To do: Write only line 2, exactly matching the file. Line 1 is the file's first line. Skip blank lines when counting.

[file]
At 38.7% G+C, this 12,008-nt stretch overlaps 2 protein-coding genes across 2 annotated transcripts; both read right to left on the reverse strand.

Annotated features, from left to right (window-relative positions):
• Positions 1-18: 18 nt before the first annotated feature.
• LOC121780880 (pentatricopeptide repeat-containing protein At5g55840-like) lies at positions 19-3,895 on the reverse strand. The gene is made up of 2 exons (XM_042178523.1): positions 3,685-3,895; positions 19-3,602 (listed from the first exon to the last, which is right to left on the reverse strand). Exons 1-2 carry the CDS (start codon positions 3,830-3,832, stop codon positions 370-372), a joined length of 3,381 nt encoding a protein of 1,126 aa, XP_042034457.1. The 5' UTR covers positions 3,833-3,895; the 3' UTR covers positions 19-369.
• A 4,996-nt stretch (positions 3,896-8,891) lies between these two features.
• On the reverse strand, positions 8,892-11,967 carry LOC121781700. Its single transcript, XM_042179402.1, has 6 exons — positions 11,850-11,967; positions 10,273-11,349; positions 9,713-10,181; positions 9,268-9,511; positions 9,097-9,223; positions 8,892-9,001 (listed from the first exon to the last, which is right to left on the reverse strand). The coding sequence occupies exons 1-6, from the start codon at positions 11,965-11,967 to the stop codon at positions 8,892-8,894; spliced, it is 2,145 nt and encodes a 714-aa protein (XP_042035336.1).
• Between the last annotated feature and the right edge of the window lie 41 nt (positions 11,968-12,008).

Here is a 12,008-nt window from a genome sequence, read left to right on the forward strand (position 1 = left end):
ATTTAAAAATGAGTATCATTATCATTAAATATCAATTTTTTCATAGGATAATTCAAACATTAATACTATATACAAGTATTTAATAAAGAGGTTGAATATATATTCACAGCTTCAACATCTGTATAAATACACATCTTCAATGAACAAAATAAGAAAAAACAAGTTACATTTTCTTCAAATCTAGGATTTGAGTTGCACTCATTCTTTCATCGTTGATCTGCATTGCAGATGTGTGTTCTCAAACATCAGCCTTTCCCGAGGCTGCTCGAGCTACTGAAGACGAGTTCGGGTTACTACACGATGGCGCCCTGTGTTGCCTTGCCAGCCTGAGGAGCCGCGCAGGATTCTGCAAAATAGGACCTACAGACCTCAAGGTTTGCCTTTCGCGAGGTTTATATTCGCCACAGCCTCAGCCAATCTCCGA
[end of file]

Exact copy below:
Annotated features, from left to right (window-relative positions):